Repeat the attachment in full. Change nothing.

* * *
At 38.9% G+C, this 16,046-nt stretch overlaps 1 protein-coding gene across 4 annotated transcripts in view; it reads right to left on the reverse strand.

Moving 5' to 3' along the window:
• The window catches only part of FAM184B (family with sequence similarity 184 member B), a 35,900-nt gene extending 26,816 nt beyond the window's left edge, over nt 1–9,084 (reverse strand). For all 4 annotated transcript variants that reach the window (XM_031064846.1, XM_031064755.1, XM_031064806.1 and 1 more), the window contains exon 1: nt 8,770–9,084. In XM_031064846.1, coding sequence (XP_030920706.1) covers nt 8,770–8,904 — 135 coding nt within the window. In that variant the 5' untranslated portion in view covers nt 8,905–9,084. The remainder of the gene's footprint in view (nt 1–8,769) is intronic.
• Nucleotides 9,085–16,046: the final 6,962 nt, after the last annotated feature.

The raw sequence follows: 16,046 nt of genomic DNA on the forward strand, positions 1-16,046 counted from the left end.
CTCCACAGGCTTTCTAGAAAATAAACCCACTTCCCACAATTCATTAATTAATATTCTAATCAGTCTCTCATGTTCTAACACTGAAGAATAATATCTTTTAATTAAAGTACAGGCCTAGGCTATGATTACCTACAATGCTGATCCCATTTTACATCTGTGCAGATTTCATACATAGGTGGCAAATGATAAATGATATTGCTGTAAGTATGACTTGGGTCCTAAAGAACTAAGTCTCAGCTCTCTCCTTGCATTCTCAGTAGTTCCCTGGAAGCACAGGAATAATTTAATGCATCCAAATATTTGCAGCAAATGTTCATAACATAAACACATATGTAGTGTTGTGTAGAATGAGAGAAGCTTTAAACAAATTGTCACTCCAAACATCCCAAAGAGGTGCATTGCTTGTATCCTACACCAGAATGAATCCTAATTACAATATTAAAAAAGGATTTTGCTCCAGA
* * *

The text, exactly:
At 38.9% G+C, this 16,046-nt stretch overlaps 1 protein-coding gene across 4 annotated transcripts in view; it reads right to left on the reverse strand.

Moving 5' to 3' along the window:
• The window catches only part of FAM184B (family with sequence similarity 184 member B), a 35,900-nt gene extending 26,816 nt beyond the window's left edge, over nt 1–9,084 (reverse strand). For all 4 annotated transcript variants that reach the window (XM_031064846.1, XM_031064755.1, XM_031064806.1 and 1 more), the window contains exon 1: nt 8,770–9,084. In XM_031064846.1, coding sequence (XP_030920706.1) covers nt 8,770–8,904 — 135 coding nt within the window. In that variant the 5' untranslated portion in view covers nt 8,905–9,084. The remainder of the gene's footprint in view (nt 1–8,769) is intronic.
• Nucleotides 9,085–16,046: the final 6,962 nt, after the last annotated feature.

The raw sequence follows: 16,046 nt of genomic DNA on the forward strand, positions 1-16,046 counted from the left end.
CTCCACAGGCTTTCTAGAAAATAAACCCACTTCCCACAATTCATTAATTAATATTCTAATCAGTCTCTCATGTTCTAACACTGAAGAATAATATCTTTTAATTAAAGTACAGGCCTAGGCTATGATTACCTACAATGCTGATCCCATTTTACATCTGTGCAGATTTCATACATAGGTGGCAAATGATAAATGATATTGCTGTAAGTATGACTTGGGTCCTAAAGAACTAAGTCTCAGCTCTCTCCTTGCATTCTCAGTAGTTCCCTGGAAGCACAGGAATAATTTAATGCATCCAAATATTTGCAGCAAATGTTCATAACATAAACACATATGTAGTGTTGTGTAGAATGAGAGAAGCTTTAAACAAATTGTCACTCCAAACATCCCAAAGAGGTGCATTGCTTGTATCCTACACCAGAATGAATCCTAATTACAATATTAAAAAAGGATTTTGCTCCAGA